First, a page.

As Dave Devoto spoke, as his speech quickened, as the frown went to a smile, time and place didn't matter. It was a football story, a really good one. It needed no context, no set-up. It stood on its own.
"Every time I came off the line of scrimmage," Devoto said, "Bob Strong would hit me in the face. Sometimes it would be with his forearm. Sometimes it would be with his fist. Yes, that's right, his fist. He'd punch me and keep punching me on almost every play.
"Late in the game we ran a play to the other side of the field. I went after Strong: I'll teach that SOB something. He never saw me coming. Knocked him flat. Really hit him. Man, it felt good. I felt ecstatic. He got up. He was hot. I got three punches in before the officials kicked me out of the game."
Dave Devoto is 81 years old. Does his story feel 81 years old? Does it feel as if it should be dismissed because it happened back-in-the-day when there were leather helmets? Does it feel somehow irrelevant because a player at that time was thought huge if he weighed 240 pounds?
Not if you believe that the elemental nature of the game is perpetually young and vibrant.
Not if you believe that what attracted Devoto to play football in 1950 was the very same thing that makes football America's most popular sport 63 years later.
In fact, a description of taking a fist repeatedly in the puss without a facemask or mouth guard spikes more curiosity than a player trying to poke his finger into the roll cage that passes for a helmet these days.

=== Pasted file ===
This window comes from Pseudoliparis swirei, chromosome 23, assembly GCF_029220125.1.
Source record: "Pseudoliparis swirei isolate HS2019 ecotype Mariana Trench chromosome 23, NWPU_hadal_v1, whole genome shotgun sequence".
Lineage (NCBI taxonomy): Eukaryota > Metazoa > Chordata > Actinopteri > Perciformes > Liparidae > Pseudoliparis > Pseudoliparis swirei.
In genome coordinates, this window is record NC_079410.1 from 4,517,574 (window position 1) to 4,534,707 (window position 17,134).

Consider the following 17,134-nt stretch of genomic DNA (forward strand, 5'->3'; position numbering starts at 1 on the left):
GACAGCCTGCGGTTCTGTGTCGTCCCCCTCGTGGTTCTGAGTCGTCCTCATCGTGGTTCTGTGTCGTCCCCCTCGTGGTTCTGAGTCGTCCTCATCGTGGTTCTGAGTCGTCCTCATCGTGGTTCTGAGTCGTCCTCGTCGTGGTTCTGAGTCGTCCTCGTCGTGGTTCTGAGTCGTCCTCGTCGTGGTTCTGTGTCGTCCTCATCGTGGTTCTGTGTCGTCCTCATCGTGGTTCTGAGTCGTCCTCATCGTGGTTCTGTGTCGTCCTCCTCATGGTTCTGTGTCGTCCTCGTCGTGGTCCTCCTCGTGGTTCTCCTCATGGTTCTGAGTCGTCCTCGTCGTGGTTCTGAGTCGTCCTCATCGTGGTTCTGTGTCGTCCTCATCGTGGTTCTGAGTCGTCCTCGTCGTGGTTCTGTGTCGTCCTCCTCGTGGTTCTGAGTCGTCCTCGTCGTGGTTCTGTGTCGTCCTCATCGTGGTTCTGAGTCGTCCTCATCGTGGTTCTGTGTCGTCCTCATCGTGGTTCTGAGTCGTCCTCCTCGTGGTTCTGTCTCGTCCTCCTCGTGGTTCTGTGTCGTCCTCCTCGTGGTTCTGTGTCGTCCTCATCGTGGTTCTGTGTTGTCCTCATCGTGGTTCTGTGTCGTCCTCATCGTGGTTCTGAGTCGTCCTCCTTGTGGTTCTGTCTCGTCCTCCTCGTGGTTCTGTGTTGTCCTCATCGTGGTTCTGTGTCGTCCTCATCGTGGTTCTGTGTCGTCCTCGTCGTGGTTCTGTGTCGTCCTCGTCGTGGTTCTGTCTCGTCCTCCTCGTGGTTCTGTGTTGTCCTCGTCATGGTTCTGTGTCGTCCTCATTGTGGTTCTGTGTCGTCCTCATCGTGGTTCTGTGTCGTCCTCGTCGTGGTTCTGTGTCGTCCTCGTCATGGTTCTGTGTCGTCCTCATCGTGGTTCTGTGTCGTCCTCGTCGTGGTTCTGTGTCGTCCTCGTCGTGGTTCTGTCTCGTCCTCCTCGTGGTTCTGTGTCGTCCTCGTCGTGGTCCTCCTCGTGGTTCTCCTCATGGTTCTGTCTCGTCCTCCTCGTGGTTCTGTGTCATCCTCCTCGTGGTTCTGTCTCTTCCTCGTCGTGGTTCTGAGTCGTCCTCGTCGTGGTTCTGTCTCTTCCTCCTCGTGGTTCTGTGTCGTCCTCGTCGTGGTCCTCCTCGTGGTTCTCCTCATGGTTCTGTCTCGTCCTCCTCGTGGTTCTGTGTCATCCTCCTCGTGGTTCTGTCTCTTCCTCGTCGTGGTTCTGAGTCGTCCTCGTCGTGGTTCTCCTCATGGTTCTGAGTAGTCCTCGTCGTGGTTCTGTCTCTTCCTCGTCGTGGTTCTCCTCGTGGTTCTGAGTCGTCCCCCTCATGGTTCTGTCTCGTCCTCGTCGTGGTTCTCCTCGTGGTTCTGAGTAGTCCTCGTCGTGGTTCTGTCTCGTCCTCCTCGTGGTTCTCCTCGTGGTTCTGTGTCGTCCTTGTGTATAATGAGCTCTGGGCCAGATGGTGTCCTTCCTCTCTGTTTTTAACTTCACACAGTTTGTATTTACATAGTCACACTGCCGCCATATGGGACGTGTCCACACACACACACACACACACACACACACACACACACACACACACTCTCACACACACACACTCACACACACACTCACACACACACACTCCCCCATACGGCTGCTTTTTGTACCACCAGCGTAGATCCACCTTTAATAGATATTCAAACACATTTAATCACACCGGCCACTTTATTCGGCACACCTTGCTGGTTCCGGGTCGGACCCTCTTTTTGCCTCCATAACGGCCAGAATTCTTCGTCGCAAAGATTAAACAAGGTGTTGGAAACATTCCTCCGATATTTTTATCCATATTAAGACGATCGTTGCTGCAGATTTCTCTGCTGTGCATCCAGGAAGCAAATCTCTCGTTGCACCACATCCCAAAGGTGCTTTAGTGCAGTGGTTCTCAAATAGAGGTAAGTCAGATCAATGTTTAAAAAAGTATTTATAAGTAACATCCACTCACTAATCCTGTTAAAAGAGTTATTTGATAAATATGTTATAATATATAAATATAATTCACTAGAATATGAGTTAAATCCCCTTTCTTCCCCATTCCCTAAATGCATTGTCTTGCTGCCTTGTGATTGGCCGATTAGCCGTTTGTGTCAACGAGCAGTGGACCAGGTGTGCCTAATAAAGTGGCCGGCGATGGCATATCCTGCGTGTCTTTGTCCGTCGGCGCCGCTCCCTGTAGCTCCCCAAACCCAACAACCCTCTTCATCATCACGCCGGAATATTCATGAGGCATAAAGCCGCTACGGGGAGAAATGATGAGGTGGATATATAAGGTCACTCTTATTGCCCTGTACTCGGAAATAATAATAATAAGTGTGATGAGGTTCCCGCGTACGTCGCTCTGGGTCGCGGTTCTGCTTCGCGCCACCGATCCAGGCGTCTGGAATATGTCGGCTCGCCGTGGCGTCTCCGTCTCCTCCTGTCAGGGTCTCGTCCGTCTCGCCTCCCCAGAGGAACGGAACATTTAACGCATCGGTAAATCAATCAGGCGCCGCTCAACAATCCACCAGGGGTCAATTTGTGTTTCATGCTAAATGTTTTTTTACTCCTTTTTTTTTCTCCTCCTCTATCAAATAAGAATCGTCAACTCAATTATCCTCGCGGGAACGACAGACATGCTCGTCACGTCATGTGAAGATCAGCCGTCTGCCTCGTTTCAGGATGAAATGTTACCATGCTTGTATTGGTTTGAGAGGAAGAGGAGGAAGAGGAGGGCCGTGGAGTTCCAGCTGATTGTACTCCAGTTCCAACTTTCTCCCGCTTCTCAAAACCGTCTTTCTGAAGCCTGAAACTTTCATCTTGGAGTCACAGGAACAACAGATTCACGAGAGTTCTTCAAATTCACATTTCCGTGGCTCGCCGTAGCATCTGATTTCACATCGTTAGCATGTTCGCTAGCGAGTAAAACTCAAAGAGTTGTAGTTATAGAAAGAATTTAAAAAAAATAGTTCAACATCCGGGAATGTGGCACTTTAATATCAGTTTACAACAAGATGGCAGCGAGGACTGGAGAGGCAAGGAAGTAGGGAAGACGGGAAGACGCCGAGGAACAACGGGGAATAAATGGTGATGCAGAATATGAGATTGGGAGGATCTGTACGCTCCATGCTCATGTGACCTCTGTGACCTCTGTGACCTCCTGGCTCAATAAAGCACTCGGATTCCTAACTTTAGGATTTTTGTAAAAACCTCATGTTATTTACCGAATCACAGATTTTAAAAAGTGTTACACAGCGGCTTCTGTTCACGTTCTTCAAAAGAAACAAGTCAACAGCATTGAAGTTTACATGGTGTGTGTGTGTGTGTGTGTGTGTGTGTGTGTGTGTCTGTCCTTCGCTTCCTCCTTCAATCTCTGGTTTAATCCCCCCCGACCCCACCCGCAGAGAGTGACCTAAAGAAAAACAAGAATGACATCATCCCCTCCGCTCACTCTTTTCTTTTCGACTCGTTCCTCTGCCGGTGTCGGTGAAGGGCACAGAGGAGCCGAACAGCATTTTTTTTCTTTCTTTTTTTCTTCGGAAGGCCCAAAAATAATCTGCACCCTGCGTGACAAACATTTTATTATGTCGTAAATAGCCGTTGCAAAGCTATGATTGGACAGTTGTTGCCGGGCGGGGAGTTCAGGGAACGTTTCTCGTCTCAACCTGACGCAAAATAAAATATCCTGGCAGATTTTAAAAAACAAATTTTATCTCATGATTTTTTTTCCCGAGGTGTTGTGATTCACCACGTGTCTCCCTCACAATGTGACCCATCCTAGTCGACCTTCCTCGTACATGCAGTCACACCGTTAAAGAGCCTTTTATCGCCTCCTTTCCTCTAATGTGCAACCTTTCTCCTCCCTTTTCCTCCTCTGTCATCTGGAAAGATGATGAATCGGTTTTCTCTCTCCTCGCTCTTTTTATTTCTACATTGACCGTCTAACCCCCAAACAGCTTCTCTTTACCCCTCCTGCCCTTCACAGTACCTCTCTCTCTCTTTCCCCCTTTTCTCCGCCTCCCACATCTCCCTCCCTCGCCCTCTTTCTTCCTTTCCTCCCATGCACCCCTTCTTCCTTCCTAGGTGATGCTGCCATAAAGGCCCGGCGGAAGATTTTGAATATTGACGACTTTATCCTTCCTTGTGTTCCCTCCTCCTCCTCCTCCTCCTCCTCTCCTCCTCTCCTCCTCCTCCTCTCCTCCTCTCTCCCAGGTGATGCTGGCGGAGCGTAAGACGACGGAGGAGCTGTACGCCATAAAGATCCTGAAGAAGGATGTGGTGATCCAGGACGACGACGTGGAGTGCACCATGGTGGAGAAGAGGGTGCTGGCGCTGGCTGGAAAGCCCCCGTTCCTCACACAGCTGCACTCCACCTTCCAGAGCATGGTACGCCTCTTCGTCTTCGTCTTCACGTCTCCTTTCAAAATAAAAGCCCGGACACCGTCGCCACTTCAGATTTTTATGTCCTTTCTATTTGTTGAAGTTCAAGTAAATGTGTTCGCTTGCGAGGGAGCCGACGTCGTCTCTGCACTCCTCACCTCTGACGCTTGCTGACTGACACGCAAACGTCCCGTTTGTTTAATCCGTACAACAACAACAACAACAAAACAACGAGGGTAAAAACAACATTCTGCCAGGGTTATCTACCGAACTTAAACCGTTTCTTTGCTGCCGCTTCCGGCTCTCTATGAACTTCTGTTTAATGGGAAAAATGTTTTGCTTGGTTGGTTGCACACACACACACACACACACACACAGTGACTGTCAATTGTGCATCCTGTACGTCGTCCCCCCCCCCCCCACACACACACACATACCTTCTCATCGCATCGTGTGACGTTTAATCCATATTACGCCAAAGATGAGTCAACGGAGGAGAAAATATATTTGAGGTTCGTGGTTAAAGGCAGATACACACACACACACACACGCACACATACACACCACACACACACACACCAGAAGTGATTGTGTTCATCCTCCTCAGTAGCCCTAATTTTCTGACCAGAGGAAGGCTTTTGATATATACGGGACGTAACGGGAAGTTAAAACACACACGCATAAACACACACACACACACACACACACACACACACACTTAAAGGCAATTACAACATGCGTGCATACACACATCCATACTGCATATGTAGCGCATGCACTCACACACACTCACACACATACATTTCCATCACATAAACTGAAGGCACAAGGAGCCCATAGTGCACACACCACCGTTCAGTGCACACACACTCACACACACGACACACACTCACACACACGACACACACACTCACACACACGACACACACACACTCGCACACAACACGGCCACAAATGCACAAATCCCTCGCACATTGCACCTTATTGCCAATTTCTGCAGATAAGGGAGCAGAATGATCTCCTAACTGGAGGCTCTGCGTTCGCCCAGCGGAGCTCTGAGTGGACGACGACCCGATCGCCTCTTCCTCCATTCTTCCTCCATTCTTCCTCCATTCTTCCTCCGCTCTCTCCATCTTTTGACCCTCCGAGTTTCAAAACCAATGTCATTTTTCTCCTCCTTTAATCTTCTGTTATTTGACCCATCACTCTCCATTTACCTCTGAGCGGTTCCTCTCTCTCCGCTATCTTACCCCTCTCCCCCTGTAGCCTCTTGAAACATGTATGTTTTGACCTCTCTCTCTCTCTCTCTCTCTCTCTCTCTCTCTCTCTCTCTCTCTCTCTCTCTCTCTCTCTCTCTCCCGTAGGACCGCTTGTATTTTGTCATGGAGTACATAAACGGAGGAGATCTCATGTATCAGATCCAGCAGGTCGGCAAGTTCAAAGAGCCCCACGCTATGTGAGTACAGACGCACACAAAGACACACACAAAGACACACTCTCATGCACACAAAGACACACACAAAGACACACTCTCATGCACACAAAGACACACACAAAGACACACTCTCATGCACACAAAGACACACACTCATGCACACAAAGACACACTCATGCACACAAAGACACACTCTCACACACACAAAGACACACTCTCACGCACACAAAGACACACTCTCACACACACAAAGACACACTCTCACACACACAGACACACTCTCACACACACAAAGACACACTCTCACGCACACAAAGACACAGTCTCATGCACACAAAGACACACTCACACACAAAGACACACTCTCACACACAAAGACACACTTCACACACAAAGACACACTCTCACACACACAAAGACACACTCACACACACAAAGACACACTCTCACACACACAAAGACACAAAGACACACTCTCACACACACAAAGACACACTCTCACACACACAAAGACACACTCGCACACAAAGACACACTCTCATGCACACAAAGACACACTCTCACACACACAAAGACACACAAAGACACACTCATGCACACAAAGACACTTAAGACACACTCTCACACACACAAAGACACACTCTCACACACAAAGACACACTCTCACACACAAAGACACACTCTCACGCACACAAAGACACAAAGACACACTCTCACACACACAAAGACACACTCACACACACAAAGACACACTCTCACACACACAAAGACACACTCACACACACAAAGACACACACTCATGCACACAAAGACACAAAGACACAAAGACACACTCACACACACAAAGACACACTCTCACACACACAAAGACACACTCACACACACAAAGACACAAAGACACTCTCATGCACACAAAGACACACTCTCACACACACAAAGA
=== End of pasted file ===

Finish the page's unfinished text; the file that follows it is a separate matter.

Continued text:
"When you told that story," I asked Devoto, "does it appear so vivid that you feel young again?"
"Absolutely," Devoto said.
Don't think those with gray hair or no hair or those with a halting gait lack significance. Lenny Wagner, SRJC's head football coach and the school's acting athletic director, doesn't think so. Wagner asked members of the 1950 SRJC football team to speak to his players before the Bear Cubs played Butte College on Oct. 18.
Why that team? Why have eightysomethings speaking to teenagers? Teach them how to use a walker? No, Wagner brought the old guys in front of the kids because that 1950 football team went 12-0, an SRJC record that has stood for 63 years. Records, like stories, never go to the grave, never vanish from memory. A thing worth keeping is a thing worth keeping forever.
"I told them what Harry Truman once said," said running back Bob Taylor, now 84, "It's amazing what can be accomplished if you don't care who gets the credit."
Ask any coach today in any sport what is his or her biggest challenge. The coach will tell you it's getting the players to believe what Harry Truman said. Sure, have an ego; every accomplished athlete has one. In fact, have a big ego. Make it huge, ginormous even. Just keep a seat belt on that bad boy.
In 1950 those guys played together and then took it one step further. They did something so well, people will thank them forever.
Since 1987 the SRJC Football Scholarship Fund has awarded $15,300 to players leaving the school to continue their college education. The eightysomethings would like to believe their legacy is not that 12-0 record as much as it is that scholarship fund.